Sunday, December 27, 2009

Family Games

The game was “Smart Ass” which I selected for the after Christmas dinner recovery around the table. Ours is a smart group. Or so we like to think so. Some branches more competitive than others. Others quietly knowing but not entering in until all others have foolishly spoken too soon, giving up their chance to bring in the point, then themselves, with quiet grace give the answer. The three top, in order of success: my brother, his son and then my dad (their father and grandfather respectively). My son, who was raised where shouting and arguing should be avoided at all cost, where it only moved into dangerous territory, is one who quietly sits by until others have duked it out, only entering in when he is absolutely certain he is right and will not risk being wrong. In this game that doesn’t leave much chance for gaining a card. But winning is not everything. Sometimes surviving is more important.

My sister-in-law would have been in that top ranking but she is graceful and leaves to deal with the dishes, giving the rest a chance.

My style is ultimate “Smart Ass.” I shout out the first thing that comes to mind at the first clue. Not a good strategy for winning points, but oh so impressive if one just happens to get lucky and get it right. It’s not about the number of points. For me, it is about the quality of the few points I may get. The quality borne of a clairvoyant knowledge based solely on feeling about what the card is subliminally shouting to me. And, probably more importantly, taking myself out of the question early so that then I can pretend, at the second clue that, “oh yeah, I so know that answer but now can’t participate” just so that you won’t catch on to how comparatively stupid I can feel around these brilliant people. I think my son and I, though employing different strategies, are really quite similar.

Last night, the night following the game, i observed the table dynamics and say to my brother’s family “I bet the only thing that is more rarely heard in your home than “you were right” is “I was wrong.” They laugh and agree. “Those words are never uttered under our roof.” I find it interesting, even admirable, that this seems to work for them. Really well.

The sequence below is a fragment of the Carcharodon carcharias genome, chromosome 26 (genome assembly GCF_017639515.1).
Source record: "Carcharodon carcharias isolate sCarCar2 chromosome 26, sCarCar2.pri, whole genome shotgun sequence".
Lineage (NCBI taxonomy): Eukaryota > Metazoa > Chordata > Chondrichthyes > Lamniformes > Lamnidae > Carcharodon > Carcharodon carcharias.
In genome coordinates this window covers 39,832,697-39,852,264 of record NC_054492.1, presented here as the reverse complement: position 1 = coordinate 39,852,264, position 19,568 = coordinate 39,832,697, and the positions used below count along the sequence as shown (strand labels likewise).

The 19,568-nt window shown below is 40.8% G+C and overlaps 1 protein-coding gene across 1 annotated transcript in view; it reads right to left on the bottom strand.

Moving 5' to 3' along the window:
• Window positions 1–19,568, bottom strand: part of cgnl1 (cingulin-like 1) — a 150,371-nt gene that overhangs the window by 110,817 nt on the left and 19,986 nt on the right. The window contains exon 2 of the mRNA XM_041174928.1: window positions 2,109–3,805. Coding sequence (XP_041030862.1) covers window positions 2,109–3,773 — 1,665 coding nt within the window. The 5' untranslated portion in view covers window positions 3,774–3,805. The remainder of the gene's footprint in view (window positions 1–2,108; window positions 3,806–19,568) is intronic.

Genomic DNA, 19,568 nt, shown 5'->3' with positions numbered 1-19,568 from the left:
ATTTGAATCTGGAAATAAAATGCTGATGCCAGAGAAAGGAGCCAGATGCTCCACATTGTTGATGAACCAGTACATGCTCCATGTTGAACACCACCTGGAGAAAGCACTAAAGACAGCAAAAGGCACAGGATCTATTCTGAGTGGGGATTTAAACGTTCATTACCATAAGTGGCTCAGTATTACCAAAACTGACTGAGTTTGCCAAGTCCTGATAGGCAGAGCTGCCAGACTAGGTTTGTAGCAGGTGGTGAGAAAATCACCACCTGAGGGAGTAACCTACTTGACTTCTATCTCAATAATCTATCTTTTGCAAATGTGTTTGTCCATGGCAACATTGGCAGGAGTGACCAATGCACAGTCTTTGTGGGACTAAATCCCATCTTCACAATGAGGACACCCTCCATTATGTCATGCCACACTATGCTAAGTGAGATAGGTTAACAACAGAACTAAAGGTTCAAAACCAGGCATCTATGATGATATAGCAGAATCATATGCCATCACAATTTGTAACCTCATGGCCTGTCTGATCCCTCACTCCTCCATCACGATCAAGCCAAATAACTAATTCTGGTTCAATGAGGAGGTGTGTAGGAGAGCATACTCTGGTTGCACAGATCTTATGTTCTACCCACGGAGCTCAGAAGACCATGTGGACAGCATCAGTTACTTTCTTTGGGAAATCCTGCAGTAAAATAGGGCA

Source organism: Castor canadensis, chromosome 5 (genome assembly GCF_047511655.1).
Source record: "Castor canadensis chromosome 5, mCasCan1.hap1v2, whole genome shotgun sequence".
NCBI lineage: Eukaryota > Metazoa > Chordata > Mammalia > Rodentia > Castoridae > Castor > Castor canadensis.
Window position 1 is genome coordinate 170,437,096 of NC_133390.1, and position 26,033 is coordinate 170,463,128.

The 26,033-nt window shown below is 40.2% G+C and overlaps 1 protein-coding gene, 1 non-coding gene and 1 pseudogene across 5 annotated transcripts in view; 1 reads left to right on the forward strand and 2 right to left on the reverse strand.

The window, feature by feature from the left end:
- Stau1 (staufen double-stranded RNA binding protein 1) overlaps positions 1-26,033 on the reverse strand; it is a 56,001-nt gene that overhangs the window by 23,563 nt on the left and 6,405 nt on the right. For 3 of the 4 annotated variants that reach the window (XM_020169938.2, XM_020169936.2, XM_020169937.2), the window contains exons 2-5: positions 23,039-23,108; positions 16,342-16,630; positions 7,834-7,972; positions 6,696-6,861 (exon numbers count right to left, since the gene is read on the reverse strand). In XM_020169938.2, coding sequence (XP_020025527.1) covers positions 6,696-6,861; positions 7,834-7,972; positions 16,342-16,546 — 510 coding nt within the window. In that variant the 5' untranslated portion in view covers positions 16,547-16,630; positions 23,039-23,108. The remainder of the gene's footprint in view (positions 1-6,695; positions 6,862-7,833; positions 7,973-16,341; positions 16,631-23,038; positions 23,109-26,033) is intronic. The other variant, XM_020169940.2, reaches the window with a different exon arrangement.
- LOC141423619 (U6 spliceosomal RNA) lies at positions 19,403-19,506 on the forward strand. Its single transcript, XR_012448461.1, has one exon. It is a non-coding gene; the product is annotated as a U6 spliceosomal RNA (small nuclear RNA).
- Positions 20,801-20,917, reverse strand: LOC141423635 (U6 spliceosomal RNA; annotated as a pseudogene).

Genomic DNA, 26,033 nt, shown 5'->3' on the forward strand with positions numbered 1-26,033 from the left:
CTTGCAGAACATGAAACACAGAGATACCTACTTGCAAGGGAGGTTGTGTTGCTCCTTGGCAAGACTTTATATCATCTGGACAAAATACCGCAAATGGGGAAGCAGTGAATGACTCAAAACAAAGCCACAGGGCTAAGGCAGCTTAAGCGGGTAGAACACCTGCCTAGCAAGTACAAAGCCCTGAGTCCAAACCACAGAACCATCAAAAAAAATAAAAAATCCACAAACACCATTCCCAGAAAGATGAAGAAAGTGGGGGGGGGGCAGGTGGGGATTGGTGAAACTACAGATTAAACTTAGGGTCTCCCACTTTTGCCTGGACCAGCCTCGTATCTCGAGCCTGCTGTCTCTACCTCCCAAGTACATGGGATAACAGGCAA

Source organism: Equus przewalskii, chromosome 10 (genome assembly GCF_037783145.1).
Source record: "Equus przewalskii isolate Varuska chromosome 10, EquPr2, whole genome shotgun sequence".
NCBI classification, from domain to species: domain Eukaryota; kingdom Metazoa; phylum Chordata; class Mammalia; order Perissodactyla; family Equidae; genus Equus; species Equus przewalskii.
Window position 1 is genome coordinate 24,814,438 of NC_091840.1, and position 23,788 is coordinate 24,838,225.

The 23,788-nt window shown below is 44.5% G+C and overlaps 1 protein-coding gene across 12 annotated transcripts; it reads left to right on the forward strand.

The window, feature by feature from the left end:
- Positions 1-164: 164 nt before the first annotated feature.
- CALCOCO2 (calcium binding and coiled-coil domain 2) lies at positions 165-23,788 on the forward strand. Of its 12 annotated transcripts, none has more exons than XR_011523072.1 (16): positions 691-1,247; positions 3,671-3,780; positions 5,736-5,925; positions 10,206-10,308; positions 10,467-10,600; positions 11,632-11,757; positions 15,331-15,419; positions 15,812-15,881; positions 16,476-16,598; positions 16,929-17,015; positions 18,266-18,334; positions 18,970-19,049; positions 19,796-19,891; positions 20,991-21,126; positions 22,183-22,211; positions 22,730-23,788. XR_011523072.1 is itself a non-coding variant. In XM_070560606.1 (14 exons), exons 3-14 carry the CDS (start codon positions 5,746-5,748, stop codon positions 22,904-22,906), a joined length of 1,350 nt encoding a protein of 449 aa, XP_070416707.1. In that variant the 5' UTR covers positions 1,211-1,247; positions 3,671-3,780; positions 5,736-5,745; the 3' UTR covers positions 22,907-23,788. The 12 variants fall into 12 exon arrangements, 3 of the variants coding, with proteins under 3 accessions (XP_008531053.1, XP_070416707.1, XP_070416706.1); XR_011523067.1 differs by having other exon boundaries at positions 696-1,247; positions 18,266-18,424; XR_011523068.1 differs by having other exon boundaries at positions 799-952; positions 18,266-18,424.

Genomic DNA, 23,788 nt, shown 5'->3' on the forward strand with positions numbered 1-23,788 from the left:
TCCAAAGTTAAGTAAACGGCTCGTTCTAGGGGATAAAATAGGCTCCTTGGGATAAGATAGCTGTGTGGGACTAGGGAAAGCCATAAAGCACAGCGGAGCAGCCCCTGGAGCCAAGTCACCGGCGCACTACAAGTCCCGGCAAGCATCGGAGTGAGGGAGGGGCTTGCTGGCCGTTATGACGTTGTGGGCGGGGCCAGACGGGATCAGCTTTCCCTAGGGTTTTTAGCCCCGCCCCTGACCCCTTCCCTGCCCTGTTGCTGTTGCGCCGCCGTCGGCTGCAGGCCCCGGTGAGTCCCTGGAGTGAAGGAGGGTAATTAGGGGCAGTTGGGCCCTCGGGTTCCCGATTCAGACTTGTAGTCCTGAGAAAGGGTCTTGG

My father isn’t so much competitive in games yet still I am a little shocked at how the answers are not coming to him. (remember he came in third so I am not saying he is dull. Just not as sharp as he was a year or two ago) In categories scientific we all look to him for the answer. I can see it is there, right there, in his frontal lobe, but will not make the leap to his tongue. I feel his frustration. It is palatable. He is uncharacteristically quiet. I think rather than sitting back and thinking “these well working brains came from my loins” he is instead lost in his loss. My mind in sympathy completely goes blank on something so obvious it screams. Something like the name of my own brother sitting right across from me. Oh God, I hope nobody noticed. (it keeps me awake later that night). This “Smart Ass” game, so appropriately named for my family, shows me things I don’t want to see.

But last night, the night following the game, as we are all gathered around a different table, in a fine seafood restaurant this time, the subject of “Snuggies” comes up. The question is posed “So, since Snuggies are the fad items of this season, what do you suppose the opposite, the Snuggie rebellion movement, will feature?” My father, without missing a beat, states quite seriously “two corks and a shoestring.”

My nephew and myself spit the mid-sip wine free from our mouths. When I can catch my breath I look at my nephew who, like me, has tears running down his cheeks. I lean forward to look down to the other end of the table to see what my father is doing. Nothing. He is sitting there in complete normalcy, having rendered the rest of the table useless. He got his game back.

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